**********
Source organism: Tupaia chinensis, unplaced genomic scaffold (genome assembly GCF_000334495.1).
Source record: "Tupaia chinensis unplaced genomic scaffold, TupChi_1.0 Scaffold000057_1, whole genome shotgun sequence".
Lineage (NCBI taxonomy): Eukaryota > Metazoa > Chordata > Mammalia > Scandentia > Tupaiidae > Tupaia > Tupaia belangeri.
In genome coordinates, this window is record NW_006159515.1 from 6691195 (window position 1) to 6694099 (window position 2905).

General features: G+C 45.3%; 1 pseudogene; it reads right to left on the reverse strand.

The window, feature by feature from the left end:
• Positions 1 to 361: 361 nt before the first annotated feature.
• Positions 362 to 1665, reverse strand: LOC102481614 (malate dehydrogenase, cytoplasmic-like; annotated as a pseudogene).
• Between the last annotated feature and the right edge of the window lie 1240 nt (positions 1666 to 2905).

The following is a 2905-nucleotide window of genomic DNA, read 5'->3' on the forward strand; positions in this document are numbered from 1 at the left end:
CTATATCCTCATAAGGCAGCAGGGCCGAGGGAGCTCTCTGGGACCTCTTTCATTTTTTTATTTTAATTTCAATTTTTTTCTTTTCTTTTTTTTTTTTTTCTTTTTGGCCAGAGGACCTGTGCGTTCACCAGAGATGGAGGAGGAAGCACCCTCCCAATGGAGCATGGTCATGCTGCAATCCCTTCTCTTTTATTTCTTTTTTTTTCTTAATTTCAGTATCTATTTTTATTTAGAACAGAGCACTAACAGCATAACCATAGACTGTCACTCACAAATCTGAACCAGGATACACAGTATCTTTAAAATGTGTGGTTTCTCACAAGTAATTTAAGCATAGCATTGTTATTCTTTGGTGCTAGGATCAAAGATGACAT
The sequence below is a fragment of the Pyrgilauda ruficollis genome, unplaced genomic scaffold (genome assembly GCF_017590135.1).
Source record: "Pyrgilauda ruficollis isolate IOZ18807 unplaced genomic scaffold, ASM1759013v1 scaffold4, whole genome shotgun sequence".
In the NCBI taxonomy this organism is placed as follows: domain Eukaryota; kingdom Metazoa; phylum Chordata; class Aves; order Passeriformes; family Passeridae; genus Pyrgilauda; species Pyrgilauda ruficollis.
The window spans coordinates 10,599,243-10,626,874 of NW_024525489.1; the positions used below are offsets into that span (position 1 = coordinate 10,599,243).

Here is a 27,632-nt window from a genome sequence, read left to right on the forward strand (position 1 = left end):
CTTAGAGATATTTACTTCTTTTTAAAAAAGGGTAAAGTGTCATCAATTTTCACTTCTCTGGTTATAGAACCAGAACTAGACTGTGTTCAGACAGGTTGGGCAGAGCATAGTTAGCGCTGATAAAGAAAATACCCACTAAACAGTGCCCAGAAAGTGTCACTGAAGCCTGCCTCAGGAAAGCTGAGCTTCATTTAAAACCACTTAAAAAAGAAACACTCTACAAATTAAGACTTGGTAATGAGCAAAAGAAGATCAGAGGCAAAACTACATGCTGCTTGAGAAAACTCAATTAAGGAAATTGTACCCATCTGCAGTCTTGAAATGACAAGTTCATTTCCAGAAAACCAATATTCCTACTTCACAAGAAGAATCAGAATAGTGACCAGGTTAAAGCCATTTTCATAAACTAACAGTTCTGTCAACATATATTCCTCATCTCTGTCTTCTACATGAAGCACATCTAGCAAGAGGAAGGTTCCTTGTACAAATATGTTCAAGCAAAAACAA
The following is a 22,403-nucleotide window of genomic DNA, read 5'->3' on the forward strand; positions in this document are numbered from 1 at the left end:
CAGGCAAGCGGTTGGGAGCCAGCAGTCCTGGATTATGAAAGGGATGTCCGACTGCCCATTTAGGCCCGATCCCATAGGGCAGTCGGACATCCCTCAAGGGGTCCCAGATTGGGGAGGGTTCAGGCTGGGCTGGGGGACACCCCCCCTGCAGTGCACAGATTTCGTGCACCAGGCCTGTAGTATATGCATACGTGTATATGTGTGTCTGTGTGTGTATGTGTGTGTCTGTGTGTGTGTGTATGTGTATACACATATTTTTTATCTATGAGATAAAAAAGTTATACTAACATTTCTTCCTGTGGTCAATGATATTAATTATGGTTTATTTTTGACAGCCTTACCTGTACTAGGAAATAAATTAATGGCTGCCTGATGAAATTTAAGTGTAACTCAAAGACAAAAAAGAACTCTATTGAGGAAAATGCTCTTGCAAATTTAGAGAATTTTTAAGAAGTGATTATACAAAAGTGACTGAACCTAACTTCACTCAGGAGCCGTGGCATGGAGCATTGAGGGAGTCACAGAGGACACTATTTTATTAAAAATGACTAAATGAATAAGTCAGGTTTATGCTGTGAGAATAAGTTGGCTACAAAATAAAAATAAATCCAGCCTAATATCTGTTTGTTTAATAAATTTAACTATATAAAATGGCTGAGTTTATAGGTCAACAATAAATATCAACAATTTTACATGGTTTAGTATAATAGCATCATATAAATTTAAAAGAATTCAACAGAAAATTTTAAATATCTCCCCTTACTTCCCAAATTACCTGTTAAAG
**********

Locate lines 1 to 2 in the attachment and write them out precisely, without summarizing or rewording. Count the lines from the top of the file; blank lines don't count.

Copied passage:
Source organism: Tupaia chinensis, unplaced genomic scaffold (genome assembly GCF_000334495.1).
Source record: "Tupaia chinensis unplaced genomic scaffold, TupChi_1.0 Scaffold000057_1, whole genome shotgun sequence".